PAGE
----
The United Nations fired a senior official on Thursday after an internal investigation into a financial scandal that embarrassed the world organization and led to an overhaul of the agency that the official oversaw.
The official, Vitaly Vanshelboim, was the second U.N. figure to lose his job because of the scandal. He did not respond to emails posing questions about the case.
In May, a day after The New York Times published an article describing how the little-known agency had entrusted $61 million in loans and grant money to a single British family, the head of the agency stepped down at the request of the U.N. secretary general. The agency, the Office for Project Services, is at risk of having to write off about $22 million of the loans as bad debt.
In 2015, agency officials decided to try something unheard-of for the United Nations, teaming up with the private sector to operate like a for-profit investment bank. In an opaque and murky transaction, it handed over all of the funds it had raised to a businessman and his 22-year-old daughter whom the officials had met at a Manhattan party.
The financial disaster damaged the credibility of the United Nations and weakened the trust of donor countries. Finland suspended its funding to UNOPS, as the agency is known, and is reviewing its donations to other U.N. agencies in the aftermath of the revelations. The United States also paused its funding to the agency.
In June, a month after the resignation of the agency’s top official, Grete Faremo of Norway, the board of directors imposed reforms, including strict limits on financial reserves at UNOPS. The board also suspended work at its investment unit, overhauled its auditing and ethics watchdog functions and re-evaluated the current business, among other actions.
Mr. Vanshelboim, a Ukrainian citizen who had climbed the ranks of the United Nations to become an under secretary general and deputy head of UNOPS, was placed on administrative leave after the scandal emerged. He can appeal the termination decision, according to the U.N. spokesman, Stéphane Dujarric.
Mr. Dujarric said the organization would not comment on the details of what its investigation found. But he said it was “fully committed to ensuring criminal accountability for crimes that may involve U.N. personnel.”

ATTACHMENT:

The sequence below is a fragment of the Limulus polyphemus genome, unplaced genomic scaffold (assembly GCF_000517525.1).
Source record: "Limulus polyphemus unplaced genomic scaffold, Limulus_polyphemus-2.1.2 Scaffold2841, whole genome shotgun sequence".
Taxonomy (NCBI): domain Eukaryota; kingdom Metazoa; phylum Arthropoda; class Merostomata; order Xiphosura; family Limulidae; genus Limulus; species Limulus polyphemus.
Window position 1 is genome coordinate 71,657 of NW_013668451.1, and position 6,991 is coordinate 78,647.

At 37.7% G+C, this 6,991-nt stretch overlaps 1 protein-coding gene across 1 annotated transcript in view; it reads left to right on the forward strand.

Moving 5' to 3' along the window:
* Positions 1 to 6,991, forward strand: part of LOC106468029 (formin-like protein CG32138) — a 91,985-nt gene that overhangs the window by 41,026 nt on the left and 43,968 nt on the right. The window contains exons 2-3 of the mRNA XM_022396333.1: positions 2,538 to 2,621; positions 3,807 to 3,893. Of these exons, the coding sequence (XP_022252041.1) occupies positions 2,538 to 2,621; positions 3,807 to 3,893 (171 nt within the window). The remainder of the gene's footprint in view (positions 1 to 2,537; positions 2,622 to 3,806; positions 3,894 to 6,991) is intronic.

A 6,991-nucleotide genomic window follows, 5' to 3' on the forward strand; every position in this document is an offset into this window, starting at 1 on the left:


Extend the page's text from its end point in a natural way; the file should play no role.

Mr. Dujarric said the organization also expected that member states would take any action they deem appropriate.
Mr. Dujarric would not comment on whether it would take legal action against the British businessman the agency entrusted the money with, David Kendrick. Mr. Dujarric said he did not want to “prejudice” the case or compromise attempts to recover the money.
U.N. auditors said in 2021 that Mr. Kendrick’s companies had made some small payments, but that the U.N. should still expect to lose $22 million. A law firm representing the Kendricks said last year that the family had done nothing wrong and that Mr. Kendrick still expected to deliver on their projects.
The United States, which sits on the executive board of UNOPS, did not comment directly on Mr. Vanshelboim’s dismissal.
“The U.S. has consistently pushed for greater transparency, accountability, and needed reform at UNOPS,” Chris Lu, the American ambassador to the U.N. for management and reform, said Thursday. “We welcome efforts that help restore the trust between UNOPS and its donors.”
The dismissal of Mr. Vanshelboim comes as the United Nations is appealing for major funding to address an array of global crises, including the war in Ukraine and the hunger crisis in Africa.
Paolo Zampolli, an Italian-American businessman who also serves as an ambassador for Dominica, an island nation in the Caribbean, introduced UNOPS officials to Mr. Kendrick and said he applauded the decision to fire Mr. Vanshelboim.
He said there was still more to learn.
“Where is the money?” Mr. Zampolli asked. “Follow the money.”